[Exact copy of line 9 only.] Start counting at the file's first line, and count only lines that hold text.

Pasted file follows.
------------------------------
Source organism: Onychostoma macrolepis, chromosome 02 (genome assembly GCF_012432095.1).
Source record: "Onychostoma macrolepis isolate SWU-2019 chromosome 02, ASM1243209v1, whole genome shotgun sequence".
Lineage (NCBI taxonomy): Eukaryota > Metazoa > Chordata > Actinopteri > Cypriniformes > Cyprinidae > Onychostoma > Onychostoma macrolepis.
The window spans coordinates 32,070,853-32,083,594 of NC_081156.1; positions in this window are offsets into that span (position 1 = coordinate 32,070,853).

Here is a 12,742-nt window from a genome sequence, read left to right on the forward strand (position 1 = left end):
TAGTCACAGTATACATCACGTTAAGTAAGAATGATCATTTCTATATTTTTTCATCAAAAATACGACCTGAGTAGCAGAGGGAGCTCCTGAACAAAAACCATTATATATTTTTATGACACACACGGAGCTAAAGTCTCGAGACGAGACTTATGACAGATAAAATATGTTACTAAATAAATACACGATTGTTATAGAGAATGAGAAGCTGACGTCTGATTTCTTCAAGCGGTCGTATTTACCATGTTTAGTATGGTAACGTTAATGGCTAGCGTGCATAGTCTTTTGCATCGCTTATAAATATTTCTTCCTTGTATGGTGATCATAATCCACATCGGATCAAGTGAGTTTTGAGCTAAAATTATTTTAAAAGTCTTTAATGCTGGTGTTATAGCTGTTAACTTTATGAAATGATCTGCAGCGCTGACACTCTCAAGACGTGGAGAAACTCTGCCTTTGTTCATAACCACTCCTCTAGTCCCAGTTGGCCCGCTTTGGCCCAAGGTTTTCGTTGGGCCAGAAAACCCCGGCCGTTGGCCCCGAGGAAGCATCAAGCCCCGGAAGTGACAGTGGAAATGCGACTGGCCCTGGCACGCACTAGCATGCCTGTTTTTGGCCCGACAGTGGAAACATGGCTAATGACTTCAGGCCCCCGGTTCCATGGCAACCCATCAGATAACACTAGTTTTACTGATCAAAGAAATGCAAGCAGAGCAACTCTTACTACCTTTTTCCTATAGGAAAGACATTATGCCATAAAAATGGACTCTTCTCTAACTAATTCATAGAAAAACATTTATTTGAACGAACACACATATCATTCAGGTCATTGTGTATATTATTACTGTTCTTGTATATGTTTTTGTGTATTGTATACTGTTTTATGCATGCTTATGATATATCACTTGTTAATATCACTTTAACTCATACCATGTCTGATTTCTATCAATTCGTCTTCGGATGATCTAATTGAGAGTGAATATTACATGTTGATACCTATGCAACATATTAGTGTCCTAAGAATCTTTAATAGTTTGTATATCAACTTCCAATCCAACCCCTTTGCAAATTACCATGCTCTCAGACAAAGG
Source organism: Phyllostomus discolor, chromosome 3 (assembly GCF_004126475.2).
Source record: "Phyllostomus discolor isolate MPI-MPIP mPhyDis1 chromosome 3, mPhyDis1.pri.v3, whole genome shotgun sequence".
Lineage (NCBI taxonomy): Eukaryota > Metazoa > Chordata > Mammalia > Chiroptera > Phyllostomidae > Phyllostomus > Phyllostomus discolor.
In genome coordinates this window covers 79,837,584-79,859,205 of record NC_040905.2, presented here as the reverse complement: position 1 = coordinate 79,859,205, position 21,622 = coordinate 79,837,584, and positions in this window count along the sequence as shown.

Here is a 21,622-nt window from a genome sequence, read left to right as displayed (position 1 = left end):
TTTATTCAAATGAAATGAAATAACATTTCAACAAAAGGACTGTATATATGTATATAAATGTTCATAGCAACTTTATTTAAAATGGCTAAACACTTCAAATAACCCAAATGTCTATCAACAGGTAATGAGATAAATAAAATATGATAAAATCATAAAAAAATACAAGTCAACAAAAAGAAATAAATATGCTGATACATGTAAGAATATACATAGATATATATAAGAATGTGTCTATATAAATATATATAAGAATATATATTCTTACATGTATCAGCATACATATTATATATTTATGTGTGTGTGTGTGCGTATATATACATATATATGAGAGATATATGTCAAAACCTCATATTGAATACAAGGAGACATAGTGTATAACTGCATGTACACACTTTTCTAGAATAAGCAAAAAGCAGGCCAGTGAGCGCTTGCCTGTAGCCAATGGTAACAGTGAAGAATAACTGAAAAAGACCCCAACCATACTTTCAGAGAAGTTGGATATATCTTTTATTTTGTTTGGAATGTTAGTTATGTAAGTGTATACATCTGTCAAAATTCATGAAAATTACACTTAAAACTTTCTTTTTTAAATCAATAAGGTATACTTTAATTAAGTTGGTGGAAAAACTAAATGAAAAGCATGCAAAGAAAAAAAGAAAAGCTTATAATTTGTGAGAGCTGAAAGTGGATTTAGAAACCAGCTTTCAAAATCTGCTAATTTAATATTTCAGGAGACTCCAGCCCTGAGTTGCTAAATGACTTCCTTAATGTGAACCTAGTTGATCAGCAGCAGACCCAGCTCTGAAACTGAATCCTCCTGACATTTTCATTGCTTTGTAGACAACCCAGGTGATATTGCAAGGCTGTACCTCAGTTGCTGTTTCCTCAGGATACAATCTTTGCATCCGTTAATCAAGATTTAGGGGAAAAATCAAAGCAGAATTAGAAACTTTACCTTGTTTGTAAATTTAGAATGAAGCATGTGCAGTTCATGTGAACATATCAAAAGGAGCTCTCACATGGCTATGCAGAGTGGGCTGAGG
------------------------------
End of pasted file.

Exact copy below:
Lineage (NCBI taxonomy): Eukaryota > Metazoa > Chordata > Mammalia > Chiroptera > Phyllostomidae > Phyllostomus > Phyllostomus discolor.